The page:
Very much this. I am a big Sanchez fan, and have been ever since I first saw him throw in the majors. 2010 will be his breakout year; he showed a modicum of control for the first time last year (his midseason BB/9 dropped all the way to 1, though it’s ridiculous to expect that). If he can get it somewhere around 3.5 BB/9, Sanchez is easily a 3.00-ERA starter. And I personally think he can, especially after how well he pitched once he returned from the ‘pen last year.

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  7. NBH says:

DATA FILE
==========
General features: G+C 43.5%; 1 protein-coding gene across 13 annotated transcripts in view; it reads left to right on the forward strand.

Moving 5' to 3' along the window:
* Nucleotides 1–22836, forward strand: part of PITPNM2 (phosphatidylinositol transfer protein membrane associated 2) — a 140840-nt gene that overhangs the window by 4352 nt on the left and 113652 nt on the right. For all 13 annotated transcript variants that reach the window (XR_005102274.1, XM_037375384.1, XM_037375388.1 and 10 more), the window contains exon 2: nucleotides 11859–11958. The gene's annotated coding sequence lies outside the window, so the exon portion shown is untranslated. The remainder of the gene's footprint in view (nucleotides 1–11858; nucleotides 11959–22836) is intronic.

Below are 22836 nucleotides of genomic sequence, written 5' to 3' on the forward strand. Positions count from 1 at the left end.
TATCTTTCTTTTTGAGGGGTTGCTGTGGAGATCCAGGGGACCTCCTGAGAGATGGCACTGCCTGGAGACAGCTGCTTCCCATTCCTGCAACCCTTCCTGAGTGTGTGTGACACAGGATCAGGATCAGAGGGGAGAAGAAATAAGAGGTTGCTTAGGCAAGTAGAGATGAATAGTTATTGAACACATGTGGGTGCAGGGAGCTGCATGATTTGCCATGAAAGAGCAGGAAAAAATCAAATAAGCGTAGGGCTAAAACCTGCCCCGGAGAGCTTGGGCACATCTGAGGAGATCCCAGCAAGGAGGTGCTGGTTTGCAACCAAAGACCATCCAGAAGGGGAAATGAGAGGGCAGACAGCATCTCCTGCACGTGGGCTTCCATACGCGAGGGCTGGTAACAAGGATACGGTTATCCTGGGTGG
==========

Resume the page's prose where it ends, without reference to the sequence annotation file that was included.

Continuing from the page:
Over the last two seasons, as a starter, Sanchez only averaged 5.5 IP per start. Like Kershaw, Harden and Scherzer, he will struggle to pick up wins because he can’t go deep enough into games.

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  8. Scott says:

    As a Giants fan who has watched most of Sanchez’ starts, I don’t really see him turning the corner anything more than a guy with great stuff and average numbers. His problems include:

    1. He struggles pitching from the stretch,
    2. he throws too many balls
    3. and has low endurance.

    His stuff is good enough that he can pitch fairly effectively from behind in the count, so he ends up behind in the count fairly often. His pitch count rises quickly, soon he’s in the 90s in the 5th inning, and then he’s tired.

    He might get luckier, but I don’t think he’ll get any better.

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    • quincy0191 says: